From SoCalApril:

I love animals more than people – however – has anyone ever seen a dog attack farm animals??? Ever seen a dog eat a chicken alive, or worse yet, two dogs attack a cow or calf??? I doubt it, because if you had, you would ASK someone to shoot the dogs – imagine the sound that a normal cow or calf make, now picture two dogs eating that animal from the hoof up, it is horrifying, and NO it isn't like you can run up and shoo away two dogs in the middle of an attack. And yes – labs do attack. These dogs are dead because of the owner that doesn't care if other animals die over his lack of fencing.

These are the stories that do not make the news. They do not because no law was broken by the shooters.  At most, it is a civil matter that no one thinks worth reporting, and no one puts pictures of the aftermath on a Facebook post.

But, they are very, very, common. People in rural areas are far more likely to shoot animals in defense of other animals or of property than they are likely to even brandish a firearm at another person. There are few people in rural areas who will not tell you of shooting animals for defense of other animals or of their property.

None of these shootings are counted in the totals of defensive uses of firearms in the surveys. If they were, the defensive use statistics would be many millions more per year.

c2014 by Dean Weingarten: Permission to share is granted when this notice is included. Link to Gun Watch

About Dean Weingarten;

Dean Weingarten has been a peace officer, a military officer, was on the University of Wisconsin Pistol Team for four years, and was first certified to teach firearms safety in 1973. He taught the Arizona concealed carry course for fifteen years until the goal of constitutional carry was attained. He has degrees in meteorology and mining engineering, and recently retired from the Department of Defense after a 30 year career in Army Research, Development, Testing, and Evaluation.

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Thanks, Dean, for using my comment to try to get the word out. We love dogs. We do not have any desire to shoot dogs. BUT, people who do not protect and take proper care of their dogs put their own dogs in harms way out of neglect. The dog is only reacting with the instinct that nature gave it, it is the owners fault for what ever befalls an unkept dog by not being a good and proper caretaker.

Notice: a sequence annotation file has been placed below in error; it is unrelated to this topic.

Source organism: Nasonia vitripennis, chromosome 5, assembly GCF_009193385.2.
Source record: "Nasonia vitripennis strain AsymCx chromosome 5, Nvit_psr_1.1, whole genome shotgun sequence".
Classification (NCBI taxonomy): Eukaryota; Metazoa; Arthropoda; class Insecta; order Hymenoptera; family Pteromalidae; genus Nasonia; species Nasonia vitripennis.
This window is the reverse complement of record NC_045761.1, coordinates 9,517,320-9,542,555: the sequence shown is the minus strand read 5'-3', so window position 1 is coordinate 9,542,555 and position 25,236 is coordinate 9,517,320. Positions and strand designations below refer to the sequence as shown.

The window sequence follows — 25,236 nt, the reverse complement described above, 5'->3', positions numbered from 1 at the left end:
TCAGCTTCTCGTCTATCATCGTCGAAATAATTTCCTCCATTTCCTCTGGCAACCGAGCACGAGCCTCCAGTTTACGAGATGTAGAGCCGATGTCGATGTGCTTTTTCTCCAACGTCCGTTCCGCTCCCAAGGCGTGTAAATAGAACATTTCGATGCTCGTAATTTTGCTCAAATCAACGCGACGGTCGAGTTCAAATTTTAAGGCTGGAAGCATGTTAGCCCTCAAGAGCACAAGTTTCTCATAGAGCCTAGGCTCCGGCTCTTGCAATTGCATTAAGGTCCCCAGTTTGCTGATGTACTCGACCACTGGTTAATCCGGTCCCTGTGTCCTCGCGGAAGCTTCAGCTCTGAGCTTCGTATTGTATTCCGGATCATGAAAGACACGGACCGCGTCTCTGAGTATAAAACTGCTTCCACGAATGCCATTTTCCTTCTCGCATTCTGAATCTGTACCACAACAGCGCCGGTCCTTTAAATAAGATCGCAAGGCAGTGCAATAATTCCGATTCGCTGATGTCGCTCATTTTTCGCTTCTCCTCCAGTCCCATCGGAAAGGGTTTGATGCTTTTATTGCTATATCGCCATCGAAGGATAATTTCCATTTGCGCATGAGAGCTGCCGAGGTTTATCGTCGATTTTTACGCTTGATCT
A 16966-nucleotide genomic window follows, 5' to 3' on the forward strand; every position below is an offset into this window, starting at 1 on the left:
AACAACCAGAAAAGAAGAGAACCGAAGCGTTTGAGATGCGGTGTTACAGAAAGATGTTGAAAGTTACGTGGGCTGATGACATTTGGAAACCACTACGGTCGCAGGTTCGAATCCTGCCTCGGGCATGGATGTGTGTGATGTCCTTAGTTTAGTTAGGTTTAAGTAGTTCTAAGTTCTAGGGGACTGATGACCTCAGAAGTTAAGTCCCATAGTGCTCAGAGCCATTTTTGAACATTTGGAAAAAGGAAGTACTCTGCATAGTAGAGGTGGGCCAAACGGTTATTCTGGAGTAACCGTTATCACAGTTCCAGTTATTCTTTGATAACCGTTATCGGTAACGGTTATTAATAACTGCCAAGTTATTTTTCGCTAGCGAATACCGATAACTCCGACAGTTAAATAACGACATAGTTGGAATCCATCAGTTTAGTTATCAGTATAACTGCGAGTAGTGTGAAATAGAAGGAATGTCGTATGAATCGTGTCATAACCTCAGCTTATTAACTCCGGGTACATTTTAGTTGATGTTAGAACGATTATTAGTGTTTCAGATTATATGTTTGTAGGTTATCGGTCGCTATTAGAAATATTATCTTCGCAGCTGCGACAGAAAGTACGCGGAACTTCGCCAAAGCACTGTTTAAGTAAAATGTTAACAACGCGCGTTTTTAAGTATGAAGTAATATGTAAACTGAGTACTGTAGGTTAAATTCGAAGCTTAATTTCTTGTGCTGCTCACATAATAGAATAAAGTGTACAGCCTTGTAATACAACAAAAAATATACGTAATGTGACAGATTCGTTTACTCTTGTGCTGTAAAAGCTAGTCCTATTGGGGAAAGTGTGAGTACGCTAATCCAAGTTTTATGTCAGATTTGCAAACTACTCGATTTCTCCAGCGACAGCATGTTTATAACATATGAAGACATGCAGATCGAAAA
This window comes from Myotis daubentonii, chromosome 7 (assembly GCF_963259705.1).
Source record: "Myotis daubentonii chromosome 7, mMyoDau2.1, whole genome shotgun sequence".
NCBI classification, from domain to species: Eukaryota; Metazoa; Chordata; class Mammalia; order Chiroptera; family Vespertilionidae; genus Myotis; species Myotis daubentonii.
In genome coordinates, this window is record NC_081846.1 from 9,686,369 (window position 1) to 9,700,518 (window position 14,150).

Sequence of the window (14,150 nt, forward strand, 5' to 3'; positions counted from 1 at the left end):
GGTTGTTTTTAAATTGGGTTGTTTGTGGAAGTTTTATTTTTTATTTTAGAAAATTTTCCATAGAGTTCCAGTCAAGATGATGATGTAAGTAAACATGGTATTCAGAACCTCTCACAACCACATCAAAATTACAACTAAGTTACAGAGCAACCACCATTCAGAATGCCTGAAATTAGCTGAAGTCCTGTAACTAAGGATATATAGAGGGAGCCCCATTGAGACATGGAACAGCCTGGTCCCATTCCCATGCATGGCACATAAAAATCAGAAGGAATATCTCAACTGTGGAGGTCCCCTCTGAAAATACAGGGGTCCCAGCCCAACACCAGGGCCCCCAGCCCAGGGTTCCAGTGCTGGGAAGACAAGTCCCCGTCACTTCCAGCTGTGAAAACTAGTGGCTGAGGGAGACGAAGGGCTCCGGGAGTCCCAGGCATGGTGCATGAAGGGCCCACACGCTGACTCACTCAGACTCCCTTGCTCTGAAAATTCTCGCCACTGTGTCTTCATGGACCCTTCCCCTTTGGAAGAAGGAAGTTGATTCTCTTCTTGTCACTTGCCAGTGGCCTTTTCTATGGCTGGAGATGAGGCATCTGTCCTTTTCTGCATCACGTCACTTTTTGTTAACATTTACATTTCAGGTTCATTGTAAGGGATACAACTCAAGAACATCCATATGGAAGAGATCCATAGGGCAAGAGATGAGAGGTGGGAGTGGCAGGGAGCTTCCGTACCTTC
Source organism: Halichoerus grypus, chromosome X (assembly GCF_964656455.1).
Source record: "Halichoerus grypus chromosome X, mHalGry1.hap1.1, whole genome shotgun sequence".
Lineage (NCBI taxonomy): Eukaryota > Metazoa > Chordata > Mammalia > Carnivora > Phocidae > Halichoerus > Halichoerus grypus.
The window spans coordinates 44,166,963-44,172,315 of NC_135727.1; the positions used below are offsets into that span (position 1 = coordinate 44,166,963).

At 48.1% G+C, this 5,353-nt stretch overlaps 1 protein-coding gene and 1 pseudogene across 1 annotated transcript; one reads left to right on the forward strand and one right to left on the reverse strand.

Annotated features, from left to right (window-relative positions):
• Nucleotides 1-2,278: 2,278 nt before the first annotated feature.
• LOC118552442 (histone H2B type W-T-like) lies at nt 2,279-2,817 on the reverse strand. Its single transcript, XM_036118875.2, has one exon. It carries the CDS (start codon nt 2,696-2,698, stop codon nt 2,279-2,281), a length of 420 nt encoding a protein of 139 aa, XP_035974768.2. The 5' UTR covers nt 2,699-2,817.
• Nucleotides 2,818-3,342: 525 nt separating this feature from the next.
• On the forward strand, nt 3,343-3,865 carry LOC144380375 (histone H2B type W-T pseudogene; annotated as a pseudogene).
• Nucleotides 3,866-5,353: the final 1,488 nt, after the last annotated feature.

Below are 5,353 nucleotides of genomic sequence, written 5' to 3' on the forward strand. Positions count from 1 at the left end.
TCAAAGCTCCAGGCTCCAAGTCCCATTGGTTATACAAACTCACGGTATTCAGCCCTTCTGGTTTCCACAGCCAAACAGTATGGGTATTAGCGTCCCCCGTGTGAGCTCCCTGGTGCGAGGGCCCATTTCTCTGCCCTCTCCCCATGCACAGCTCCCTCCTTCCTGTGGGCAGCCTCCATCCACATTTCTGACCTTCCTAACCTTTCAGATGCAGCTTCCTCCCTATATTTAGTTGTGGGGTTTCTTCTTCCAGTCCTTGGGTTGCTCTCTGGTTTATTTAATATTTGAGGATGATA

It’s very true, dog attacks are more common than you think. When I was young, my toy fox terrier was ripped to shreds by a golden retriever. This was my neighbors dog. All it had to do was leave that house and it became a violent animal. Another time, my friend when he was 6 years old was viciously attacked by one of his own dogs for getting too close to the dogs food. It’s quite astonishing to know that dogs can turn feral at a moments notice.


Gun-Grabbers don’t care. They will acknowledge your points and then say something akin to “you don’t need an assault rifle to defend against animals”. It matters not how irrefutable the argument is, it’s going to fall on deaf ears. Until the GCA and NFA are fully and *righteously* repealed, the Federal Govt will always be used as justification for further federal over-reach, as well as a bludgeon against lawful gun owners. For as long as the GCA/NFA are held to be constitutional, then so will any other Federal firearm law when it comes to outlawing a “feature”, cartridge, or an… Read more »


My family ranches in South Texas, and our ranch starts about 5 miles out of town. We have to shoot dogs on a regular basis. People will drive out of town to dump dogs they no longer want, and most will slowly starve to death. Some of the dogs will revert to their natural instincts though, and begin killing livestock in an effort to stay alive, which is no fault of theirs. But it’s left to us to deal with. We lose thousands of dollars worth of sheep and goats, to former pets, every year. And that’s assuming we would… Read more »